Switzerland’s anti-money laundering and counter-terrorist financing regime is overall technically robust and has achieved good results, according to an assessment by the Financial Action Task Force (FATF). However, it would still benefit from some improvements in order to be fully effective.
“Since its previous FATF assessment in 2005, Switzerland has strengthened its AML/CFT (anti-money laundering and counter-terrorist financing) regime,” the Paris-based intergovernmental body said in a statement on Wednesday.
“These efforts rest on a clear political will to promote the integrity of its financial centre. In line with this, legal reforms have taken place in order to meet the requirements of the FATF recommendation, and to address the significant money laundering risks that Switzerland faces.”
On the operational side, the report said law enforcement authorities had demonstrated the effectiveness of their investigative methods and of the mutual legal assistance they provide in the context of international money laundering cases.
The authorities have, for example, in recent times collected financial information and seized assets for their international counterparts in a number of prominent cases, including investigations into Malaysian state fund 1MDB, global soccer body FIFA and Brazilian state-run oil company Petrobras.
The FATF noted that Swiss supervisory authorities continuously monitored financial institutions and regulated non-financial entities following a risk-based approach.
Nevertheless, it encouraged the authorities to strengthen their control with regard to the obligation to report suspicious transactions, in particular for financial institutions.
“Furthermore, the sanctions applied for failure to comply with AML/CFT requirements, both to natural and legal persons, must be commensurate to the seriousness of the misconduct identified and should prompt other institutions to reconsider their policies when necessary,” it said.
Switzerland, a member of FATF since 1990, demonstrates a strong commitment to mutual legal assistance, the assessors added. “It should continue to pursue its efforts on all other forms of international cooperation, including on the supervision of financial groups, given the key role of the Swiss financial centre.”
Swiss authorities have recently adopted measures to address some of these concerns. These developments are welcome and Swiss authorities are encouraged to ensure an effective implementation of these new legal provisions.
“Overall Switzerland's results can be considered good even when compared to the other countries which have already been reviewed,” said the Swiss finance ministry in a statement.
It recognised, however, that Switzerland had to pursue its efforts in combating money laundering and terrorist financing, as pointed out in the report’s recommendations.
Switzerland will be subject to a follow-up process by the FATF, as is normal practice, the ministry noted. The Swiss authorities will analyse the recommendations of the report in the context of the interdepartmental coordinating group on combating money laundering and the financing of terrorism (CGMF) and then submit a proposal to the cabinet in 2017.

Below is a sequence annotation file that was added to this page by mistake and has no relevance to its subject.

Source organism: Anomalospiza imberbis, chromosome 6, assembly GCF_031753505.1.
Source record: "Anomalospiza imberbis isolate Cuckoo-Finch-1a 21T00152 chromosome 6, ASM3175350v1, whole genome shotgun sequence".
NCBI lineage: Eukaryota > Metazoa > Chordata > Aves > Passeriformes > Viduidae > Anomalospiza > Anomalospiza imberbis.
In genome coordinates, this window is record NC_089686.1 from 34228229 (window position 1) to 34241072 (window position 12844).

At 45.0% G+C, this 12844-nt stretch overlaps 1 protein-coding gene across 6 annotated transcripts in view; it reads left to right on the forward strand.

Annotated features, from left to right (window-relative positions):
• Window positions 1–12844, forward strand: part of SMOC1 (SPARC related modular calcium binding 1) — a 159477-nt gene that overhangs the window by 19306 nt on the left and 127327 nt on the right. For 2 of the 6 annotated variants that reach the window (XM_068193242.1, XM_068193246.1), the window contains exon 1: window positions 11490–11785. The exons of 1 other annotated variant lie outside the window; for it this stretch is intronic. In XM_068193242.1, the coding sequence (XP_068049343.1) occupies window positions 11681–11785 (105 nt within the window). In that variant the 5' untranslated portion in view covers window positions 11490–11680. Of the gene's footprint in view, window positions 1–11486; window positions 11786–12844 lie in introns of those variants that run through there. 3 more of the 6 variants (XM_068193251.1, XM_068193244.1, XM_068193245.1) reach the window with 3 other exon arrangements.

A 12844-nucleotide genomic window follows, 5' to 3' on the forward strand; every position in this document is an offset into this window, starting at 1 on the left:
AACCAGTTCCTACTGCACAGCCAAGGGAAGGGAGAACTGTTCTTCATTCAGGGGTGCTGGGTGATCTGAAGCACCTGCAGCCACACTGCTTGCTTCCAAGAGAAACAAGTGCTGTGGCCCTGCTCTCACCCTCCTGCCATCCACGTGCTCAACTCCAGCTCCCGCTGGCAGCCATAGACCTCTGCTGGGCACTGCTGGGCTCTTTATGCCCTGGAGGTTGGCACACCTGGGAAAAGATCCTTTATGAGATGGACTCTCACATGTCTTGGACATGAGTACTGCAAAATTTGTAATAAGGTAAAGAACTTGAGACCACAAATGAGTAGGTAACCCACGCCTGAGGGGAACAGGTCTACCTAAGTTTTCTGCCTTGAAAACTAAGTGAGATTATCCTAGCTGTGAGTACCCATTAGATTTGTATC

For its part, the Swiss Bankers Association (SBA) said that the banks had taken note of the overall good marks “with satisfaction”.
“The FATF has thus recognised the efforts of the financial centre to resolutely implement international standards,” it said.
But it noted that for any potential adjustments to Swiss legislation related to the points of criticism, “the SBA expects a good sense of proportion to be applied and that any form of ‘Swiss finish’ [going beyond international standards] be dispensed with”.
Earlier in the year, the head of Switzerland’s financial regulatory body, FINMA, said Switzerland was dealing with a number of money laundering cases that look like they involve “blatant and massive corruption”.
Mark Branson said that although money laundering was a global problem, Switzerland was particularly susceptible. As the largest financial centre in the world that has built a business around managing wealth for private clients, Switzerland was “naturally exposed to a greater risk” in terms of money laundering, he said.
In 2015, there were 29 institutions in Switzerland that were investigated on suspicion of breaking anti-money laundering rules, though not all led to the regulators taking action.
In terms of tackling the issue, Branson said it was not new regulation that was needed, but existing rules had to be “applied systematically and consistently”.
One area that banks could improve on is timely reporting of suspicious activity, Branson added. Too often, banks wait until problems become public before alerting the authorities, he said.
“Banks must be readier to file a report as soon as they have concrete suspicions and not wait until the media has taken up the scandal,” he said.
The Financial Action Task Force (FATF) is an inter-governmental body established in 1989 by the Ministers of its Member jurisdictions.
The objectives of the FATF are to set standards and promote effective implementation of legal, regulatory and operational measures for combating money laundering, terrorist financing and other related threats to the integrity of the international financial system.
The FATF is therefore a “policy-making body” which works to generate the necessary political will to bring about national legislative and regulatory reforms in these areas.
(Source: FATF)End of insertion
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